Being a pukka Marwari I refused to participate and I sat in a dharna, on the revolving conveyor belt, for 90 minutes in an indefinite fast unto death. Perplexed the airport authorities made my bag appear out of thin air and the Speaker of the Airport got me removed from the premises before I could raise slogans in victory.
I left with a newfound depth in my respect for Jet Seth Airways.

Jet Airways' JetPrivilege: A lesson in how your loyalty program can chop off your brands feet and then shoot it in the groin for good effect

I am sitting at the Starbucks in Mumbai airport muttering unmentionable obscenities at Jet Airways for making yet another change to its loyalty program which devalues my membership and its JPmiles. They have now decided to keep their top-tier members out of the airlines lounges unless they purchase a certain class of ticket! So much for being loyal to your customers.. just shove it up their behind in the name of profiteering!
I am so incensed at the continued decimation of my loyalty rewards account at Jet Airways that instead of working on my fund presentation, I am motivated to write a post panning Jet Airways and using them as my subject for a learning lesson for startups.
Honestly, I am at a loss on what Jet is doing with its loyalty program and whether they understand that loyal customers (like yours truly) are getting increasingly disillusioned with the airline and are choosing to fly other carriers. In a situation of an apples to apples comparison on ticket price Jet Airways is losing out to the low-cost carriers (LCAs) as their premium services, that should allow them some leeway in pricing power, are just mediocre services with which the airline is hoodwinking itself and not its customers. The situation in which a full service carrier like Jet Airways is unable to command a price higher than that of the LCA is a death knell for them. Effectively what it states is that the value of the frills (mediocre class premium services)  and the brand behind has zero value in the eyes of the customer. In fact on net revenue per mile of flight after the deduction of the cost of the frills, Jet Airways has a lower revenue per mile flown. 
Jet Airways started the slow journey to decimating its brand loyalty by making it difficult to redeem the JPmiles, putting an imaginary limit on how many tickets can be redeemed per flight (especially on long haul international flights). Internally they have branded these redemption tickets as non-revenue tickets, so that their computer system ensures that there are just 1-2 seats available for redemption in their business class section and a handful tickets available in the economy class section. To protect their behinds, the Jet Privilege customer service team will flat-out lie to you about the business class section being full when in fact they are selling tickets for customer willing to pay – a brand that teaches its employees to lie is a brand rubbing its own nose in the dirt.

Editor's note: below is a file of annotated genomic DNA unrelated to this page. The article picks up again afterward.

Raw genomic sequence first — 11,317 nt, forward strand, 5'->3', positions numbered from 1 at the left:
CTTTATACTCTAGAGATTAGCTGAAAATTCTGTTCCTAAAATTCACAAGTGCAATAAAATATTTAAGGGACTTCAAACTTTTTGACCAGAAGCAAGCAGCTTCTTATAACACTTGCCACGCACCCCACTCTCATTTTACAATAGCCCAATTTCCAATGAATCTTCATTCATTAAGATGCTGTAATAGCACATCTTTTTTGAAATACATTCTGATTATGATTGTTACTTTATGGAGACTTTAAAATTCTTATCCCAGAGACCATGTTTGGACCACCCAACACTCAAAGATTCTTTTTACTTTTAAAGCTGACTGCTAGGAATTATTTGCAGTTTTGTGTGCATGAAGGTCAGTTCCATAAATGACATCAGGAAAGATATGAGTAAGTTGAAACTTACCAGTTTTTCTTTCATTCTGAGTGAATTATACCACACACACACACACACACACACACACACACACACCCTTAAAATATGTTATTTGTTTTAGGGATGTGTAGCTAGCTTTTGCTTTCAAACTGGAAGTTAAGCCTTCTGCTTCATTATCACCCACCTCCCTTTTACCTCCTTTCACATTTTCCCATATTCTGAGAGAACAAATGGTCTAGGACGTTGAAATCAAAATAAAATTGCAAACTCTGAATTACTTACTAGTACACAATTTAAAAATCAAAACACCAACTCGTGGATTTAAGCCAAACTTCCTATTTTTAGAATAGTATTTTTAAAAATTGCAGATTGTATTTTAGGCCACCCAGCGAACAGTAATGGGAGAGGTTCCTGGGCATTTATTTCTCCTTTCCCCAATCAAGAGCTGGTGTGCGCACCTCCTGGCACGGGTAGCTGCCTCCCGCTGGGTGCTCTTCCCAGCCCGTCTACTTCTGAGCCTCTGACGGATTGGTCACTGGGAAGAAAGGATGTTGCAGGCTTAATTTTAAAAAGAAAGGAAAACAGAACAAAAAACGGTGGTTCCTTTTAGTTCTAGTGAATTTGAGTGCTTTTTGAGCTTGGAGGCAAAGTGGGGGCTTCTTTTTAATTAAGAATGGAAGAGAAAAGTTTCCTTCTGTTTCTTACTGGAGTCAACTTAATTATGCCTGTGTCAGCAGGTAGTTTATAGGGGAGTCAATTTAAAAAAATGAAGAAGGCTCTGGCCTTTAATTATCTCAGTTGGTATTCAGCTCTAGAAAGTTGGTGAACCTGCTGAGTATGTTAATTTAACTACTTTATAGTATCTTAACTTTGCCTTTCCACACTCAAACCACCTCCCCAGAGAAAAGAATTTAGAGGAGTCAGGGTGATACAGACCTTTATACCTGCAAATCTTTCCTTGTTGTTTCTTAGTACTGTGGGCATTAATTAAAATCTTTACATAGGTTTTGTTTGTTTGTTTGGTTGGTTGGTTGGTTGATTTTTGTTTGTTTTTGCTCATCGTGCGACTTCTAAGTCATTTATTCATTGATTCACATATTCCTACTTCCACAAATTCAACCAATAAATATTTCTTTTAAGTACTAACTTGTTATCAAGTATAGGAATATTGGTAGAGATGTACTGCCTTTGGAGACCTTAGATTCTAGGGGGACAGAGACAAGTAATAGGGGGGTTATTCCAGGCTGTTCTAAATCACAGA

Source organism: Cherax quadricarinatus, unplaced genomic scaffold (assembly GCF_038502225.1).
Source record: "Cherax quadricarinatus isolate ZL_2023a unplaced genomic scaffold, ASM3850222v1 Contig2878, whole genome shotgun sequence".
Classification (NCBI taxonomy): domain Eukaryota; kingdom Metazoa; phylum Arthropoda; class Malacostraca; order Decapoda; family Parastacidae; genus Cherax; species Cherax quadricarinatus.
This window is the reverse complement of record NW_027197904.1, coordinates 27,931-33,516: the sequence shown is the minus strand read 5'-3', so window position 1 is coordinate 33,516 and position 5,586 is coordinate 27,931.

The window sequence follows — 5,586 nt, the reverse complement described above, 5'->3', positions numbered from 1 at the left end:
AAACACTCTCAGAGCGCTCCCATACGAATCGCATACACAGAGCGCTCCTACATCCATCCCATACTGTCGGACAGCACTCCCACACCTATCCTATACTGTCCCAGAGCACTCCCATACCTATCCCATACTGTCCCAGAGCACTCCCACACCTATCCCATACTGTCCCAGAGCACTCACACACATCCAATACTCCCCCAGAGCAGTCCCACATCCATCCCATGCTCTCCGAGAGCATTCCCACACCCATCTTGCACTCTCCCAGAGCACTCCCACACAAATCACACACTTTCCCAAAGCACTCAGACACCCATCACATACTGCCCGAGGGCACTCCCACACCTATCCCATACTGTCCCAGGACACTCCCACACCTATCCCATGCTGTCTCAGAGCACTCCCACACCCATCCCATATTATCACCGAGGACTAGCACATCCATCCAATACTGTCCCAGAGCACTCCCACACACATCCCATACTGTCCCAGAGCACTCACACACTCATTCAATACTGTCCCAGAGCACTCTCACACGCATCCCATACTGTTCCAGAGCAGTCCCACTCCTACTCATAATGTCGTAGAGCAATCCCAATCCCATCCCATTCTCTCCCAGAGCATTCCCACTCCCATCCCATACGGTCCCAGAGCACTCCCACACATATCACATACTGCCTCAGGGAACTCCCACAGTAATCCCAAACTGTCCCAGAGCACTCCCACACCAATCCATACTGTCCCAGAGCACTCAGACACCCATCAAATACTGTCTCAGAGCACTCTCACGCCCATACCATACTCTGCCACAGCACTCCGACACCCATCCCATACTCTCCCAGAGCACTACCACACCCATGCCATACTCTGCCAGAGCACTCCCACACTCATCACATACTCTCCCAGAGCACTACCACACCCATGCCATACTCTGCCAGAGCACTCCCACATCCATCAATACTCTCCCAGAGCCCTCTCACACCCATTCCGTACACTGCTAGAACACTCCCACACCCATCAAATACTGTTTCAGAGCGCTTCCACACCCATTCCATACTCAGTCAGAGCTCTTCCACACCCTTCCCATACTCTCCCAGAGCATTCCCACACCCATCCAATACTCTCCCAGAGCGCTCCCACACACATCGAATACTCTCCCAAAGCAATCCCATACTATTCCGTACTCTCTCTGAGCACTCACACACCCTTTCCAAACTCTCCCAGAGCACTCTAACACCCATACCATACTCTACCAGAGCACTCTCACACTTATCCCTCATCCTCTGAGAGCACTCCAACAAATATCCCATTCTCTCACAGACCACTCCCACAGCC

It should be an eye-opener for Jet’s staff and customers that a listed company calls award tickets as non-revenue tickets but that is against the IAS principles as it clearly states that

An entity shall apply paragraph 13 of Ind AS 18 and account for award credits as a separately identifiable component of the sales transaction(s) in which they are granted (the ‘initial sale’). The fair value of the consideration received or receivable in respect of the initial sale shall be allocated between the award credits and the other components of the sale.

So it is very likely (and I hope likely) that Jet Airways is in fact recording the each mile that it is awarding their customers as revenue, however, the airline is just befuddling its customers by calling them non-revenue tickets. Then to use this false premise to impose artificial and ad-hoc methods to prevent its loyal customers from utilizing their miles that they have earned by patronizing, the airline should be punishable with a public flogging of the genius that came up with this idiotic idea.
If Jet Airways (and Etihad’s) think tank had an economist advising them, he/she would tell them that the perceived benefits of a strong Jet Privilege program made a customer choose Jet when they were on the fringe of choosing between Jet and another carrier. In fact there should be enough data that a strong Jet Privilege program would have enticed customers to choose Jet even if Jet was 5-10% dearer than its competition – that was the super-normal profit that a leader like Jet would have commanded.
Alas Jet continues to operate with a dinosaur dated mentality in which, brands feel that they can screw over customers because with a population of a billion plus and few airline operators a customer wouldn’t have many other options but to choose Jet. However, that scenario is changing rapidly and dynamically with Vistara, Air Asia and a number of regional players carving out a piece of the skies for themselves and Jet Airways will see rapid erosion in its market share by alienating its customers.
Jet can learn a lesson from Amazon, specifically from what Amazon learnt after the 1999 meltdown. New customers are very expensive to attract and true profit comes from attracting a previously acquired customer to visit and transact with your brand multiple times. In venture capital speak, the cost of customer acquisition (CAC) has to be exceeded by the lifetime value (LTV) of that customer – so always, and I repeat always, find way to keep your customer coming back to you for more!
Jet Airway’s share of Indian skies stands at a lowly 17% beating the universally panned Air India by a whisker and is in danger of falling below the recently bankrupt SpiceJet. Even in terms of filling up its air-planes Jet Airways has an abysmally low PLF of 77% in comparison to Indigo’s 91%. All these point to death spiral that is consuming Jet Airways.